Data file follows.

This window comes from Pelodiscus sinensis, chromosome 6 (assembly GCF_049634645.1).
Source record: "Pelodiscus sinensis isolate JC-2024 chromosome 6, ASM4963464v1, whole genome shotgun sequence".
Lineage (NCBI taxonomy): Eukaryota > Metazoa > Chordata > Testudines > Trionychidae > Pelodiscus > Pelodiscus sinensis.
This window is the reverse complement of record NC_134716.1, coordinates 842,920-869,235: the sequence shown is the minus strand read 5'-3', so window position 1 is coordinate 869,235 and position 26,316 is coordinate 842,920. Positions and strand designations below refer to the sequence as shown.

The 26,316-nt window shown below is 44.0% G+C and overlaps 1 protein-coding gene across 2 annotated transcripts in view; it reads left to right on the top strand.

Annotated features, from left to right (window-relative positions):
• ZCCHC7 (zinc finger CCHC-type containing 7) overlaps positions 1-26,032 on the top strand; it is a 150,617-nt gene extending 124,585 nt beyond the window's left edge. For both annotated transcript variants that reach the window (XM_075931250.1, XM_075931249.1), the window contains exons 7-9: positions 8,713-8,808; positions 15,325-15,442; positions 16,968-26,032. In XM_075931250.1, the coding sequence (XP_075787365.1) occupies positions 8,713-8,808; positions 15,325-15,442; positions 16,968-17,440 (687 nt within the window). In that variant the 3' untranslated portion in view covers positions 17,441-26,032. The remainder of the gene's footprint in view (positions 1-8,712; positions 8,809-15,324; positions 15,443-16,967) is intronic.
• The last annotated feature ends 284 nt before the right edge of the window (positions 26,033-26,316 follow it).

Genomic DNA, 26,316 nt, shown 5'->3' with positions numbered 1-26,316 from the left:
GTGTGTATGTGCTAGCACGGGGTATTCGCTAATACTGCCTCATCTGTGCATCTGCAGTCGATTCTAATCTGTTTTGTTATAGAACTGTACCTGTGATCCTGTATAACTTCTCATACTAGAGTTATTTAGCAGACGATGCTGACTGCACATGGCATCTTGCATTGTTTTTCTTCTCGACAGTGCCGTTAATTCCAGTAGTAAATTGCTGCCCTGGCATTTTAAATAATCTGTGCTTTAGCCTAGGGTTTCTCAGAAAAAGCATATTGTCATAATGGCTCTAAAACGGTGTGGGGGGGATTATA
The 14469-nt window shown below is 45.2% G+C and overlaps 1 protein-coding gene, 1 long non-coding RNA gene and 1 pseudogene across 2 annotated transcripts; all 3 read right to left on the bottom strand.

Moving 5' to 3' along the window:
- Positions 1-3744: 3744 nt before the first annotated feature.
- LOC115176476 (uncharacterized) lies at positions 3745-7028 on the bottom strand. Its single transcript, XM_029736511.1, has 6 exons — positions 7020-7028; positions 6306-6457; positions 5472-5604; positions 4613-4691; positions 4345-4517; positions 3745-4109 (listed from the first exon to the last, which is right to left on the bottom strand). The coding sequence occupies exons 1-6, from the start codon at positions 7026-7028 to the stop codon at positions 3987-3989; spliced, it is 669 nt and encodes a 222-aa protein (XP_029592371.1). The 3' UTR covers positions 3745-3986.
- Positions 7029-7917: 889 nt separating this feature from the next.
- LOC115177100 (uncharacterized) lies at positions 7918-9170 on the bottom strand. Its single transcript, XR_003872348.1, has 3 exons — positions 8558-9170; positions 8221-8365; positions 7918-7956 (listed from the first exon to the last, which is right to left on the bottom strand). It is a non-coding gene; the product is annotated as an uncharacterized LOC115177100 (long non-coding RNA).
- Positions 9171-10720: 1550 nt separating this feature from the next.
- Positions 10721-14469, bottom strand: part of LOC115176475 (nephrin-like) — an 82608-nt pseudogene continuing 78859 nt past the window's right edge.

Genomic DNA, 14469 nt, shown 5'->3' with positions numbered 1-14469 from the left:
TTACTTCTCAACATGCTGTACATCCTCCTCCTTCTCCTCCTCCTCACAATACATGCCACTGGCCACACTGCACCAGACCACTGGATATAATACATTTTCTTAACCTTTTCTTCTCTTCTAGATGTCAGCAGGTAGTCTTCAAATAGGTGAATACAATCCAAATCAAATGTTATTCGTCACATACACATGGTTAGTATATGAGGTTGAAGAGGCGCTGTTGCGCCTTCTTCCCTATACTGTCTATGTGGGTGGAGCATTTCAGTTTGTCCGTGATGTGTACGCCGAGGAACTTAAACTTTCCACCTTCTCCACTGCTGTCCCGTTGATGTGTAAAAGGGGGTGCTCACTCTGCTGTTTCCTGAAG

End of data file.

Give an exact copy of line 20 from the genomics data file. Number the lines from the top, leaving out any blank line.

TTACTTCTCAACATGCTGTACATCCTCCTCCTTCTCCTCCTCCTCACAATACATGCCACTGGCCACACTGCACCAGACCACTGGATATAATACATTTTCTTAACCTTTTCTTCTCTTCTAGATGTCAGCAGGTAGTCTTCAAATAGGTGAATACAATCCAAATCAAATGTTATTCGTCACATACACATGGTTAGTATATGAGGTTGAAGAGGCGCTGTTGCGCCTTCTTCCCTATACTGTCTATGTGGGTGGAGCATTTCAGTTTGTCCGTGATGTGTACGCCGAGGAACTTAAACTTTCCACCTTCTCCACTGCTGTCCCGTTGATGTGTAAAAGGGGGTGCTCACTCTGCTGTTTCCTGAAG